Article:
HONG KONG/SHANGHAI (Reuters) – Shares in listed companies linked to China’s HNA Group slumped on Monday, after the troubled conglomerate disclosed that its creditors had applied for its bankruptcy and that nearly $10 billion had been embezzled by shareholders of its three units.
The move to file for bankruptcy came after the group was put under a restructuring exercise led by the Hainan government to resolve its liquidity risks stemming from years of aggressive acquisitions abroad.
HNA, whose flagship business is Hainan Airlines, used a $50 billion global acquisition spree, mainly fuelled by debt, to build an empire with stakes in businesses from Deutsche Bank to Hilton Worldwide.
On Monday morning, HNA-related stocks, including Hainan Airlines Holding, HNA Innovation, CCOOP Group, HNA Technology and Bohai Leasing tumbled between 5% and 10%.
HNA, once one of China’s most high-flying firms, said late on Friday its creditors had applied to a Hainan court for the company to be placed in bankruptcy and restructured.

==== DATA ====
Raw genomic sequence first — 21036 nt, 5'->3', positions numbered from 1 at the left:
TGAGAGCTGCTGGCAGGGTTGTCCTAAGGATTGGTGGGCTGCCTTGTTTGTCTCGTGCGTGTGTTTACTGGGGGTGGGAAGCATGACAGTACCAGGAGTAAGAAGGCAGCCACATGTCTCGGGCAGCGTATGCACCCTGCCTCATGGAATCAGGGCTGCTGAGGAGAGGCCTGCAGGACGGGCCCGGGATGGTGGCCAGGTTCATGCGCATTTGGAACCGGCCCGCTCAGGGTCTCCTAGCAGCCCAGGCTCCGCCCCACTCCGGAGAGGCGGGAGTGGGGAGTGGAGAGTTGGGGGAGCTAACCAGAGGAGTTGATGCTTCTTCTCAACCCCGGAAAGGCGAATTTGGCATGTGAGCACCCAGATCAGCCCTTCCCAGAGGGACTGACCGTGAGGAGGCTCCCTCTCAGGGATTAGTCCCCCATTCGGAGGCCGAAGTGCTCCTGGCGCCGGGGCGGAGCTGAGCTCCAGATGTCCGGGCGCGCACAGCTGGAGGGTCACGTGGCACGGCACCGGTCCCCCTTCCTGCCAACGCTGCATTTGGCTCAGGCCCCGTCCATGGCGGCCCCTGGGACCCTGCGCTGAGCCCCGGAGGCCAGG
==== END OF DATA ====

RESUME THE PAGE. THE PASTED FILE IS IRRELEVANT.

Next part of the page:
Hainan Airlines, HNA Infrastructure and CCOOP on Saturday disclosed a total of $9.6 billion had been embezzled by shareholders and other related parties. It did not give further details on who the shareholders were.
“Fundamentally a bigger but very old story at play – if you expand your biz by borrowing money … you better have the money to pay for all this,” Fraser Howie, an independent commentator and author of books about China’s financial system, said.
Noting China’s past history of acquisitive conglomerates, he said: “Every one of them has been dismembered, dismantled and restricted to varying degrees. That type of companies is gone and not coming back.”
Beijing has been putting more pressure in recent years on opaque corporate structures, excess debt and deals it sees as overly aggressive as it tried to control capital outflows and keep its economy on an even keel.
While the scope of HNA’s restructuring was not immediately clear, some bankers don’t expect a commercial sale process to be launched for its main businesses including Hainan Airlines, which they said were likely to be merged with a state airline.
HNA began selling many of its trophy assets three years ago to focus on its airlines and tourism businesses, after its massive spending drew scrutiny from China’s central government and other overseas regulators.
In recent years, it sold assets such as airport services company Swissport and electronics distributors Ingram Micro. The COVID-19 pandemic, however, put pressure on the airline industry and worsened its liquidity woes.
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